Republicans, such as me, have long had to acknowledge that making a case for the overthrow of the monarchy has been broken on the rock that is Elizabeth II.
Although public support for the Queen has wavered occasionally she has usually been able to enjoy the full-hearted backing of some 75% of the British population.
As the adulatory newspaper coverage of her record-breaking 63-plus years in office illustrates yet again she remains enormously popular.
There is nothing new left to be said about the woman who ascended the throne in 1952, but editors managed to pull together supplements anyway.
Leaving aside the video of the young princess appearing to give a Nazi salute, as revealed by the Sun in July, there appear to be no skeletons in her cupboard.
The Sun survived the resulting criticism and bent its knee loyally on Thursday with a spread and a leading article, Reign & shine, in which it saluted “her milestone as Britain’s longest-reigning monarch.”
It referred to the Queen’s decision to take part in the 2012 Olympics film stunt with James Bond actor Daniel Craig in which she appeared to join him in a parachute jump. “Even the hardest of republican hearts softened that night”, said the Sun. Hmmm.
Over the past couple of days, most national newspapers, especially the popular titles, have taken the opportunity to fawn.
The Daily Mail’s Wednesday editorial praised the Queen for having done her “job” so “supremely well”, having “performed her duty with uncomplaining dignity through seven tumultuous decades” and “remained a potent symbol of continuity.”
The Daily Express said it was “typical” of the Queen “not to allow a personal milestone to impinge on the royals going about their business as usual.” It added: “Such modesty is what we have come to expect from our wonderful Queen.”
The Daily Mirror thought it “remarkable” that she has “retained such widespread respect and affection” over so many years. “As she celebrates her historic milestone… we say: Congratulations, Ma’am. And thank you.”
The Daily Telegraph, in praising “the most dutiful of monarchs” believed “even ardent republicans cannot fault her selfless dedication to the country and its people.”
(I think we republicans,despite being on the back foot, can take heart from these references – they suggest our rebellious arguments have weight).
Anyway, the Telegraph contended that although “in this democratic age, it is easy to be cynical about hereditary rule” the monarch, being above politics, “is free from the taint that can attach to presidents.”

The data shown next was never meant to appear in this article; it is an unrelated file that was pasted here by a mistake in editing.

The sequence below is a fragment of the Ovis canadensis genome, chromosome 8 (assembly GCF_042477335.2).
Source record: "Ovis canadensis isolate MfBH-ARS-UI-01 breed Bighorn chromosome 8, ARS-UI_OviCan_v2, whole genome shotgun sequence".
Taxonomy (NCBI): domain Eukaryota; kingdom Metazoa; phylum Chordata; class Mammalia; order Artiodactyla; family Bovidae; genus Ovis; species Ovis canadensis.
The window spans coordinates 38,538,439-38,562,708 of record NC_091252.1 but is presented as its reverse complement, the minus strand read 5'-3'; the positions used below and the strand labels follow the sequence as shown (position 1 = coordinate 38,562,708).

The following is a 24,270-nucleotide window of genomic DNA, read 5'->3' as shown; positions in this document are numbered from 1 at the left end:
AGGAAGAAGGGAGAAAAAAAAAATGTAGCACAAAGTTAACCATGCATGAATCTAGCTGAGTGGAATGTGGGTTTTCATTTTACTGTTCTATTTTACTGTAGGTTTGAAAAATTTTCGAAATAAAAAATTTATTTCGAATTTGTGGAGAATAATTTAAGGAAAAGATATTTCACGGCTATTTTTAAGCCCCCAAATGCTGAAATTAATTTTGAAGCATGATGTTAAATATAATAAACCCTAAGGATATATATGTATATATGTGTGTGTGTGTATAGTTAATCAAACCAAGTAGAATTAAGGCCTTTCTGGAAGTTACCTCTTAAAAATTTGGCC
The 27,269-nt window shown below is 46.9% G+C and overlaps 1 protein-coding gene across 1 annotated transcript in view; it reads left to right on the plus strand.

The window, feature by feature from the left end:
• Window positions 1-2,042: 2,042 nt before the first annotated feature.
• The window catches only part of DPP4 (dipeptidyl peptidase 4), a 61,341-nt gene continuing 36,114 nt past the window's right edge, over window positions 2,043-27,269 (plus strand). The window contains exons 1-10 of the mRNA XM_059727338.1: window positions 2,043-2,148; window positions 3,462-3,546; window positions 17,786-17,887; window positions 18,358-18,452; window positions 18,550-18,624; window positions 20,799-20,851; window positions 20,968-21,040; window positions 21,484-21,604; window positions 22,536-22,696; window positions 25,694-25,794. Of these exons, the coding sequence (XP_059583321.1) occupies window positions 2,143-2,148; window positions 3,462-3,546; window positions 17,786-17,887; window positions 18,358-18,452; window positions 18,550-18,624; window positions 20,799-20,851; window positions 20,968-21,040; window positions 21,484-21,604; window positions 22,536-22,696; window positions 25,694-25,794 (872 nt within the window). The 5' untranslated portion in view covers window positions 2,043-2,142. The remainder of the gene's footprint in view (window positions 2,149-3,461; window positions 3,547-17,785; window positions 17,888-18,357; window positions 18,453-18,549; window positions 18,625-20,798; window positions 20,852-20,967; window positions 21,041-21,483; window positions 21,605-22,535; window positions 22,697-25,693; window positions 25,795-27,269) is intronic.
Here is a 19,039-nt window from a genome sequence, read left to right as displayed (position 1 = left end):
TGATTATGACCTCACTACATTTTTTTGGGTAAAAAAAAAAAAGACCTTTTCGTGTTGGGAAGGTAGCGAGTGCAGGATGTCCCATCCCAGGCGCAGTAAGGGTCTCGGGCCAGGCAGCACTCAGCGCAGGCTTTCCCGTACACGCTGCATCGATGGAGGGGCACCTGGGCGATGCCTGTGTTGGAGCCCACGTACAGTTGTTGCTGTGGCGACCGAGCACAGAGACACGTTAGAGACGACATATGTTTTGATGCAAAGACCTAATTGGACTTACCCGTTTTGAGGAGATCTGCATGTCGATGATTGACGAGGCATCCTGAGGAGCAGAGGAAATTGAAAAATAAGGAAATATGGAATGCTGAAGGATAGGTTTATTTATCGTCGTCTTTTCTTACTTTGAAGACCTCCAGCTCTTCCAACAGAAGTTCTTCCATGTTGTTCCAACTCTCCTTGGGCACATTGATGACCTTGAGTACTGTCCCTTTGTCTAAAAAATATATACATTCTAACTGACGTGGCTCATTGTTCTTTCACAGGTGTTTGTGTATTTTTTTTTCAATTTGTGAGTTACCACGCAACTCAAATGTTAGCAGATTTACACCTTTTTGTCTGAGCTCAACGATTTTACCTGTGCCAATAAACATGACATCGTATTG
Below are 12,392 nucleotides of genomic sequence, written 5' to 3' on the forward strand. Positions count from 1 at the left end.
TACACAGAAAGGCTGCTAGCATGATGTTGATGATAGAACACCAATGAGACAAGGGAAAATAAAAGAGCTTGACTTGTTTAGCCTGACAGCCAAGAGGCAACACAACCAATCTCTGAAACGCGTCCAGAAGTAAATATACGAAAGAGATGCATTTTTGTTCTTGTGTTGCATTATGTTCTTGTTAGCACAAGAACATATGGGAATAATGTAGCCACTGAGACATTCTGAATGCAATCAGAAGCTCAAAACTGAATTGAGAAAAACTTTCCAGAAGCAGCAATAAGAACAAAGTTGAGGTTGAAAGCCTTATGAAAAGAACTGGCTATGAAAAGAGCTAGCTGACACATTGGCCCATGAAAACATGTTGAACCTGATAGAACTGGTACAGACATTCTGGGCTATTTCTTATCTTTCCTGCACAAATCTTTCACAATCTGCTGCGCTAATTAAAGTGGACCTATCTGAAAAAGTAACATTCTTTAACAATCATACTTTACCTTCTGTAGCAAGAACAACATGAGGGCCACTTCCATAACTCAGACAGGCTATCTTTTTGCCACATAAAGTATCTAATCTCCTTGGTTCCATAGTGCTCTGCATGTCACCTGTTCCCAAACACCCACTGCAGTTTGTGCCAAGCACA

For the Times, in a leader headlined Vivat Regina, “the monarchy has not merely survived but thrived in [an] era of breakneck change” which “is testament to the remarkable ethic of public service demonstrated by the Queen.”
Her “greatest achievement has been to prove the value of a constitutional monarchy… a unifying force for a society that might otherwise have pulled apart.”
The Independent be praised. It restricted its coverage to a news story about the Queen travelling on the reopened railway through the Scottish Borders.
And the Guardian? It used the opportunity “to look beyond the record-breaking reign” to wonder whether the next monarch will enjoy similar public support.
It charts the anachronisms of monarchy, such as the class structure that persists and its religious role. Can a King Charles do as well as his mother? The paper argued:
“Beyond the theatrics, huge questions hang over the constitution. The uncertain fate of the union is one of very few issues of the last 63 years on which Elizabeth’s personal views could not be disguised…
It cannot be assumed that her eldest son, who lacks his mother’s talent for keeping one’s mouth shut, will make the same contribution to keeping the kingdom united.
The publication of Charles’s ‘black spider memos’ revealed a man who blends the cranky with the conservative and the compassionately concerned. They were, however, consistent in expressing strong views. This is a man who will struggle to allow disparate citizens of a diverse country to project whatever values they like on to him.
Republican voices, and this newspaper is one, would prefer that the next head of state should be chosen on grounds of suitability, not settled by blood.”
Yes, yes, yes. But it won’t happen right away, of course. Charles will be crowned. But will William? Now there’s a disloyal question for you.